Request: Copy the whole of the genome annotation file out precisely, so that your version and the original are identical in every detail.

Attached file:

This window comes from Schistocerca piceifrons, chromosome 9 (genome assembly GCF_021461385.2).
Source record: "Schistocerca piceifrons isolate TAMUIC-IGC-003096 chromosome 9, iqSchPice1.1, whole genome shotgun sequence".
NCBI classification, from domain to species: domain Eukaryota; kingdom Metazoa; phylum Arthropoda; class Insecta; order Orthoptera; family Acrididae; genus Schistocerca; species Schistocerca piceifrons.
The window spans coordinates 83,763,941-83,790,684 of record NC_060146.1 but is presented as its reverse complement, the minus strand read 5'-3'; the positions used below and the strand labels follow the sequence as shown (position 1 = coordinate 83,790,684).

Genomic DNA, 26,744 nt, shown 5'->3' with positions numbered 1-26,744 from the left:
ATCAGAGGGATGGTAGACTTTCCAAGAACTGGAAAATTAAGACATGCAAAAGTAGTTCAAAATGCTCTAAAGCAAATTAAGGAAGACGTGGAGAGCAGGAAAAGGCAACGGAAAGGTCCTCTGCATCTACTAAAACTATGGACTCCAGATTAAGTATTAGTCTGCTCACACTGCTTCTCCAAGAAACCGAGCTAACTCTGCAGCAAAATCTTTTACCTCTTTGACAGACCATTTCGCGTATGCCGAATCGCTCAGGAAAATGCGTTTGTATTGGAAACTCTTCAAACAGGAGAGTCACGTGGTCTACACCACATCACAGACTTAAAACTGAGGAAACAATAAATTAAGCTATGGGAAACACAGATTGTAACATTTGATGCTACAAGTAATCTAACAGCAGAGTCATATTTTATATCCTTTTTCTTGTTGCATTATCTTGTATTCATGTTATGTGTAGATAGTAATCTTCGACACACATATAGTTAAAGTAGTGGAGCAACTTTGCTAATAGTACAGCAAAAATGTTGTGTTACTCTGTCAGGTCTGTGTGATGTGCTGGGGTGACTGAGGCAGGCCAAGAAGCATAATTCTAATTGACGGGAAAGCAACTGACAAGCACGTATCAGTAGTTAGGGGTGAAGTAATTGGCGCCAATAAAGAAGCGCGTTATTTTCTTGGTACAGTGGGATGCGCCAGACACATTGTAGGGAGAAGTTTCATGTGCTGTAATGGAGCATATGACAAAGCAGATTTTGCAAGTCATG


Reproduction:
This window comes from Schistocerca piceifrons, chromosome 9 (genome assembly GCF_021461385.2).
Source record: "Schistocerca piceifrons isolate TAMUIC-IGC-003096 chromosome 9, iqSchPice1.1, whole genome shotgun sequence".
NCBI classification, from domain to species: domain Eukaryota; kingdom Metazoa; phylum Arthropoda; class Insecta; order Orthoptera; family Acrididae; genus Schistocerca; species Schistocerca piceifrons.
The window spans coordinates 83,763,941-83,790,684 of record NC_060146.1 but is presented as its reverse complement, the minus strand read 5'-3'; the positions used below and the strand labels follow the sequence as shown (position 1 = coordinate 83,790,684).

Genomic DNA, 26,744 nt, shown 5'->3' with positions numbered 1-26,744 from the left:
ATCAGAGGGATGGTAGACTTTCCAAGAACTGGAAAATTAAGACATGCAAAAGTAGTTCAAAATGCTCTAAAGCAAATTAAGGAAGACGTGGAGAGCAGGAAAAGGCAACGGAAAGGTCCTCTGCATCTACTAAAACTATGGACTCCAGATTAAGTATTAGTCTGCTCACACTGCTTCTCCAAGAAACCGAGCTAACTCTGCAGCAAAATCTTTTACCTCTTTGACAGACCATTTCGCGTATGCCGAATCGCTCAGGAAAATGCGTTTGTATTGGAAACTCTTCAAACAGGAGAGTCACGTGGTCTACACCACATCACAGACTTAAAACTGAGGAAACAATAAATTAAGCTATGGGAAACACAGATTGTAACATTTGATGCTACAAGTAATCTAACAGCAGAGTCATATTTTATATCCTTTTTCTTGTTGCATTATCTTGTATTCATGTTATGTGTAGATAGTAATCTTCGACACACATATAGTTAAAGTAGTGGAGCAACTTTGCTAATAGTACAGCAAAAATGTTGTGTTACTCTGTCAGGTCTGTGTGATGTGCTGGGGTGACTGAGGCAGGCCAAGAAGCATAATTCTAATTGACGGGAAAGCAACTGACAAGCACGTATCAGTAGTTAGGGGTGAAGTAATTGGCGCCAATAAAGAAGCGCGTTATTTTCTTGGTACAGTGGGATGCGCCAGACACATTGTAGGGAGAAGTTTCATGTGCTGTAATGGAGCATATGACAAAGCAGATTTTGCAAGTCATG